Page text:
Symptoms may or may not recur after the birth of the child. Most women can delay the return of symptoms by breastfeeding, but only while the breastfeeding is frequent enough and intense enough to suppress the menstrual cycle. Doctors sometimes advise women with endometriosis not to delay having children because endometriosis tends to worsen with time. The longer you have endometriosis, the greater your chance of becoming infertile.

7. How is endometriosis diagnosed?

Besides a thorough history to determine if you have any characteristic symptoms to suggest the presence of endometriosis, your gynaecologist will perform a pelvic exam. This is to try to localize the area of pelvic pain. Other causes of pelvic pain would have to be ruled out. A pelvic ultrasound scan can be used to detect endometriotic cysts and this is usually combined with blood Ca125 investigation (which can be raised in endometriosis).

Endometriosis can be mild, moderate, or severe. The extent of the disease can be confirmed by looking directly inside the pelvis using a laparoscopy (key hole surgery). You will be given general anesthesia for these procedures. The endometriotic lesions as well as endometriotic cysts and adhesions can also be removed during a laparoscopy.

8. What are the surgical and non-surgical treatment available?

Treatment is directed at either relief of pain or infertility. The treatment options for pain range from:

  • Analgesics (Pain killer)
  • Combined oral contraceptive pill
  • Progression intrauterine device (Mirena)
  • Danazol (Amle hormone compound)
  • Oral progesterone (Visanne)
  • Depot progesterone injections (Depoprovera)
  • Gonadotropin-releasing hormone (GnRH) agonists — to create a tesendo menopausal state

They are equally effective but their side-effect and cost profiles differ. Suppression of ovarian function with any of these medications for several months reduces endometriosis-associated pain.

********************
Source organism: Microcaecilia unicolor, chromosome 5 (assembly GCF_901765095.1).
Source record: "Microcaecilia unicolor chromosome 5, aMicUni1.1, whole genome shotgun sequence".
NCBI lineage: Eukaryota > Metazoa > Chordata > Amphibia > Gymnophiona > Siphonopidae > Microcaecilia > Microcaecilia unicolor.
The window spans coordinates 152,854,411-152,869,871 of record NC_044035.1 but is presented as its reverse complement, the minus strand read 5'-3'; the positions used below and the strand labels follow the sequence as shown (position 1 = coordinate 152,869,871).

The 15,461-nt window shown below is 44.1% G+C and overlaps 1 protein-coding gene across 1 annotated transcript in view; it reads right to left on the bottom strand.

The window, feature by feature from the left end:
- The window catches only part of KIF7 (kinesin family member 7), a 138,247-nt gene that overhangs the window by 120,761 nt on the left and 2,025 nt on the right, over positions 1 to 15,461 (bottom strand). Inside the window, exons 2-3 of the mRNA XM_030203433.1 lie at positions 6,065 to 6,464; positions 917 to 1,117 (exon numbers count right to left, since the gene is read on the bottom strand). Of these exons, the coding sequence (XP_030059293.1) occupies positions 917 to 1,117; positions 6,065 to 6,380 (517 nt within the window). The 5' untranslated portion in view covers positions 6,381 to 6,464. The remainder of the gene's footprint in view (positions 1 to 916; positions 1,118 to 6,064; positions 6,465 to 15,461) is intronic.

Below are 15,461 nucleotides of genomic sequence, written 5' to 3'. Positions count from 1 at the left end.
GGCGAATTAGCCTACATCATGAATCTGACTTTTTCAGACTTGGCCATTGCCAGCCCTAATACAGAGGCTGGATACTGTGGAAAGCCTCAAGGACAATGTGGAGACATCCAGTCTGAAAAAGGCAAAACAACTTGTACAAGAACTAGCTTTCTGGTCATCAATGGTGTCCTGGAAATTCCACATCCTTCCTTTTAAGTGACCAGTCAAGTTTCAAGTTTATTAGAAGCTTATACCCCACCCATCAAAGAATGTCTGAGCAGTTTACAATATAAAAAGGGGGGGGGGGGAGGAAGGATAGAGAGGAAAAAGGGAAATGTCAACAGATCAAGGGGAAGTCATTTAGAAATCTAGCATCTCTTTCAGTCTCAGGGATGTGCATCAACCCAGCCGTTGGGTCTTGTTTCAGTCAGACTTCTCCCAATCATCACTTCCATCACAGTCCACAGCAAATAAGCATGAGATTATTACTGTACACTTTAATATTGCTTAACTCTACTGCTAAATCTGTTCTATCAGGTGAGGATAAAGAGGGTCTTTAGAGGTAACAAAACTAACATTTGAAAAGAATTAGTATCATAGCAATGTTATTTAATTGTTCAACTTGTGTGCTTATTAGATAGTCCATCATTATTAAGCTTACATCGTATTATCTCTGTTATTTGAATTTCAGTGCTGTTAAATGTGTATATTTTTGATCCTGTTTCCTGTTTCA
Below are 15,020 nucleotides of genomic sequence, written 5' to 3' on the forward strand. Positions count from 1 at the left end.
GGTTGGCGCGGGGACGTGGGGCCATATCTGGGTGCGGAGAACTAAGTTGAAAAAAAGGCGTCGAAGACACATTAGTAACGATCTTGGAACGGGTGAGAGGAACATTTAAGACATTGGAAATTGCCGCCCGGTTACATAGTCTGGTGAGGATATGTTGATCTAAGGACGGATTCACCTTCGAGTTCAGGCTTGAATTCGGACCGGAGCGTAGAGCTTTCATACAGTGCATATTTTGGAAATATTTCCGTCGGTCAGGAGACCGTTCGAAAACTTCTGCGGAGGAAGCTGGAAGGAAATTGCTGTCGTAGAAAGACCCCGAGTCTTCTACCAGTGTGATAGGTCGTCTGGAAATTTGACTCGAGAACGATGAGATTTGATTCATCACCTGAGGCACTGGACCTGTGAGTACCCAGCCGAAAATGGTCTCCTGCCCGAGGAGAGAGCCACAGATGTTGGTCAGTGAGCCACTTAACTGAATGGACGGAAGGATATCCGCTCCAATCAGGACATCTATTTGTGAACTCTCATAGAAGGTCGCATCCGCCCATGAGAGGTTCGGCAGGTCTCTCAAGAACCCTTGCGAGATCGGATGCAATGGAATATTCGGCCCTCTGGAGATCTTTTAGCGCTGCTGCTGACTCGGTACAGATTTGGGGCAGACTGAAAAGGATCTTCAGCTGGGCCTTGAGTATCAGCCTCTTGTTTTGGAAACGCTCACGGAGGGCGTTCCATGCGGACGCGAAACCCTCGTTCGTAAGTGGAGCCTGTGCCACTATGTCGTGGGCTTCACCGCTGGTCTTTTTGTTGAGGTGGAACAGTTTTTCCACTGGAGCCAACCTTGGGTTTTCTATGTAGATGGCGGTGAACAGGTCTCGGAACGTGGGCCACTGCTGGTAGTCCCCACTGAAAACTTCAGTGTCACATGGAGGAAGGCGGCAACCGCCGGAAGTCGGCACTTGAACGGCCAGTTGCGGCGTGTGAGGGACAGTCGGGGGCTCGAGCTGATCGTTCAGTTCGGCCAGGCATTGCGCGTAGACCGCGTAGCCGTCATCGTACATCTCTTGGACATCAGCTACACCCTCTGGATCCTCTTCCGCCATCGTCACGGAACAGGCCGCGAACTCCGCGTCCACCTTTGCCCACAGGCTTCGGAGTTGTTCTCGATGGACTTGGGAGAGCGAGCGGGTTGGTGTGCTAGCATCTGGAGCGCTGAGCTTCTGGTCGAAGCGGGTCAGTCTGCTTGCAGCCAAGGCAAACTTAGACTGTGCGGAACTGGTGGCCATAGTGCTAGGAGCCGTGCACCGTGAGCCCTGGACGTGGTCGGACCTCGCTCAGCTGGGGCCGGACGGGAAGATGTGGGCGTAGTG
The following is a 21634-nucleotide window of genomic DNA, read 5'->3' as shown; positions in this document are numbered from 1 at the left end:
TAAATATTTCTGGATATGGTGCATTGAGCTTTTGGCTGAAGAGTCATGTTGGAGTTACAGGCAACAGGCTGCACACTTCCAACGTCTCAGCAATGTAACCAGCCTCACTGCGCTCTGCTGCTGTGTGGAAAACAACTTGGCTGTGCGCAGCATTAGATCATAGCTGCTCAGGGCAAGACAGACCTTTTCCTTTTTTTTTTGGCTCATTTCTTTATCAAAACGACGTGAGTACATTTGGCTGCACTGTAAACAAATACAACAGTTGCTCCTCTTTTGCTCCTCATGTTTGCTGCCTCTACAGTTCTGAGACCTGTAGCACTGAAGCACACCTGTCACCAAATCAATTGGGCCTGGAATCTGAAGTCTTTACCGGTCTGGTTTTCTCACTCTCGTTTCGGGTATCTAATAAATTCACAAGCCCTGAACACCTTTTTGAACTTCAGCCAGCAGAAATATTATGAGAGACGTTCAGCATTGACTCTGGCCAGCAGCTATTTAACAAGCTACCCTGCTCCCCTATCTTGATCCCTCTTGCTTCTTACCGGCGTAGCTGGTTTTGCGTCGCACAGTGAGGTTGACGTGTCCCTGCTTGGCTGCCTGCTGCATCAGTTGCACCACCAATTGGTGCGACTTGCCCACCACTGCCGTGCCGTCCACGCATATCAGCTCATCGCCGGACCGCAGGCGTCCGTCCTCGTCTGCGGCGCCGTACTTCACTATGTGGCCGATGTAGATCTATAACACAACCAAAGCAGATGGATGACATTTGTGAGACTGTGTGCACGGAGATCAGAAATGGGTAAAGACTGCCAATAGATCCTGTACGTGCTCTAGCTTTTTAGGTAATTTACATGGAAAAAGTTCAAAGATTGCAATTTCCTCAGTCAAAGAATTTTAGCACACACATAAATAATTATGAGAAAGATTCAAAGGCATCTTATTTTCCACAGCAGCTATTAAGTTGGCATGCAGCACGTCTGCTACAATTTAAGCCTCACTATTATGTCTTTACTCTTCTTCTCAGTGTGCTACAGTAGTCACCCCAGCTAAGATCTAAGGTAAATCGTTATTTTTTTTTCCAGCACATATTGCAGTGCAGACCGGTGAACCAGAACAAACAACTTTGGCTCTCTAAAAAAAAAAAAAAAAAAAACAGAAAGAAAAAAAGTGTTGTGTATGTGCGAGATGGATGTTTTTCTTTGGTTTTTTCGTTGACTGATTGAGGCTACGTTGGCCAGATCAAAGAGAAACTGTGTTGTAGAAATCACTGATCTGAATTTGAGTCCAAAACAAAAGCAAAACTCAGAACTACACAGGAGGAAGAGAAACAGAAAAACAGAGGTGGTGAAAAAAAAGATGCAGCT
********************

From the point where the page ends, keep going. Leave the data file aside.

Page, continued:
Surgery may be advisable for some women in whom medical treatment has failed to relieve their pain or infertility. The goal of surgery is to remove or coagulate all visible endometriotic peritoneal lesions, endometriotic ovarian cysts, deep rectovaginal endometriosis and associated adhesions, and to restore normal anatomy. Ablation of endometriotic lesions plus removal of endometriotic adhesions to improve fertility in endometriosis is effective. Laparoscopic surgery can almost double the chance of pregnancy and a live birth for women with mild endometriosis compared with not having the surgery. Following surgery, rates of pregnancy for women with mild endometriosis as their only fertility problem range from 81% to 84%. Those with moderate or severe endometriosis, including damage to the ovaries, have a 36% to 66% chance of conceiving after surgery. Pregnancy rates are highest within a year of surgery, since endometriosis commonly recurs in spite of the operation.

In addition, SOIUI (superovulation intra-uterine insemination) or IVF (in vitro fertilisation) may be required in women who fail to conceive following surgery. Treatment with SOIUI improves fertility in minimal to mild endometriosis but tubal patency is a prerequisite. IVF is appropriate treatment, especially if the tubes are blocked, if there is also male factor infertility, and/or other treatments have failed.